Metaclasses allow you to deeply modify the behaviour of Python classes (in terms of how they're defined, instantiated, accessed, and more) by replacing the
type metaclass that new classes use by default.
When designing your architecture, consider that many things which can be accomplished with metaclasses can also be accomplished using more simple semantics:
- Traditional inheritance is often more than enough.
- Class decorators can mix-in functionality into a classes on a ad-hoc approach.
- Python 3.6 introduces
__init_subclass__()which allows a class to partake in the creation of its subclass.
type is called with three arguments it behaves as the (meta)class it is, and creates a new instance, ie. it produces a new class/type.
It is possible to subclass
type to create an custom metaclass.
Now, we have a new custom
mytype metaclass which can be used to create classes in the same manner as
When we create a new class using the
class keyword the metaclass is by default chosen based on upon the baseclasses.
In the above example the only baseclass is
object so our metaclass will be the type of
object, which is
type. It is possible override the default, however it depends on whether we use Python 2 or Python 3:
A special class-level attribute
__metaclass__ can be used to specify the metaclass.
metaclass keyword argument specify the metaclass.
Any keyword arguments (except
metaclass) in the class declaration will be passed to the metaclass. Thus
class MyDummy(metaclass=mytype, x=2) will pass
x=2 as a keyword argument to the
Read this in-depth description of python meta-classes for more details.
Custom functionality with metaclasses
Functionality in metaclasses can be changed so that whenever a class is built, a string is printed to standard output, or an exception is thrown. This metaclass will print the name of the class being built.
You can use the metaclass like so:
The standard output will be:
Introduction to Metaclasses
What is a metaclass?
In Python, everything is an object: integers, strings, lists, even functions and classes themselves are objects. And every object is an instance of a class.
To check the class of an object x, one can call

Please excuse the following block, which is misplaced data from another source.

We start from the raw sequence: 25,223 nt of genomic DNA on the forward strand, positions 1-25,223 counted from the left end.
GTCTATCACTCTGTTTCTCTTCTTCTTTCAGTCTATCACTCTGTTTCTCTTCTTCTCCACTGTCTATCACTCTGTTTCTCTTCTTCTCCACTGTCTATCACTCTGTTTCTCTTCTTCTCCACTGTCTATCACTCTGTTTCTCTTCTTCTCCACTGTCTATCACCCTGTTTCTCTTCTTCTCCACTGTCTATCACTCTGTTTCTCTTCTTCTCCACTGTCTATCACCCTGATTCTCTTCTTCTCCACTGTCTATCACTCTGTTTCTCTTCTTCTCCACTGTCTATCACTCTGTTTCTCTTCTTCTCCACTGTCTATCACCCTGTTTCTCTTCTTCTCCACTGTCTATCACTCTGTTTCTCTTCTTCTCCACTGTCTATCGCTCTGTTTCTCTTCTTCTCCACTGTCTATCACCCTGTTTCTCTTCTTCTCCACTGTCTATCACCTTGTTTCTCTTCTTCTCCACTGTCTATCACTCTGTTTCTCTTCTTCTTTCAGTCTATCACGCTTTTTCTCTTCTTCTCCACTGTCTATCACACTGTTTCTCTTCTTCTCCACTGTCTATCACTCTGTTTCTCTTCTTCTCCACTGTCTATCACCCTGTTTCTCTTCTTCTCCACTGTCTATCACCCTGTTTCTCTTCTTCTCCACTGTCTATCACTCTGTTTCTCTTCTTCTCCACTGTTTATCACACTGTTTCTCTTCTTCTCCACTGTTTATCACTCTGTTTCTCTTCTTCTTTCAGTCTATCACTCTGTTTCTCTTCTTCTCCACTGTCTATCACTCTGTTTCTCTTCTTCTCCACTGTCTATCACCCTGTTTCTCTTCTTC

Most classes in python are instances of
type itself is also a class. Such classes whose instances are also classes are called metaclasses.
The Simplest Metaclass
OK, so there is already one metaclass in Python:
type. Can we create another one?
That does not add any functionality, but it is a new metaclass, see that MyClass is now an instance of SimplestMetaclass:
A Metaclass which does Something
A metaclass which does something usually overrides
__new__, to modify some properties of the class to be created, before calling the original
__new__ which creates the class:
Singletons using metaclasses
A singleton is a pattern that restricts the instantiation of a class to one instance/object. For more info on python singleton design patterns, see here.
The default metaclass
You may have heard that everything in Python is an object. It is true, and all objects have a class:
The literal 1 is an instance of
int. Lets declare a class:
Now lets instantiate it:
What is the class of
bar is an instance of
Foo. But what is the class of
Foo itself is an instance of
type. How about
So what is a metaclass? For now lets pretend it is just a fancy name for the class of a class. Takeaways:
- Everything is an object in Python, so everything has a class
- The class of a class is called a metaclass
- The default metaclass is
type, and by far it is the most common metaclass
But why should you know about metaclasses? Well, Python itself is quite "hackable", and the concept of metaclass is important if you are doing advanced stuff like meta-programming or if you want to control how your classes are initialized.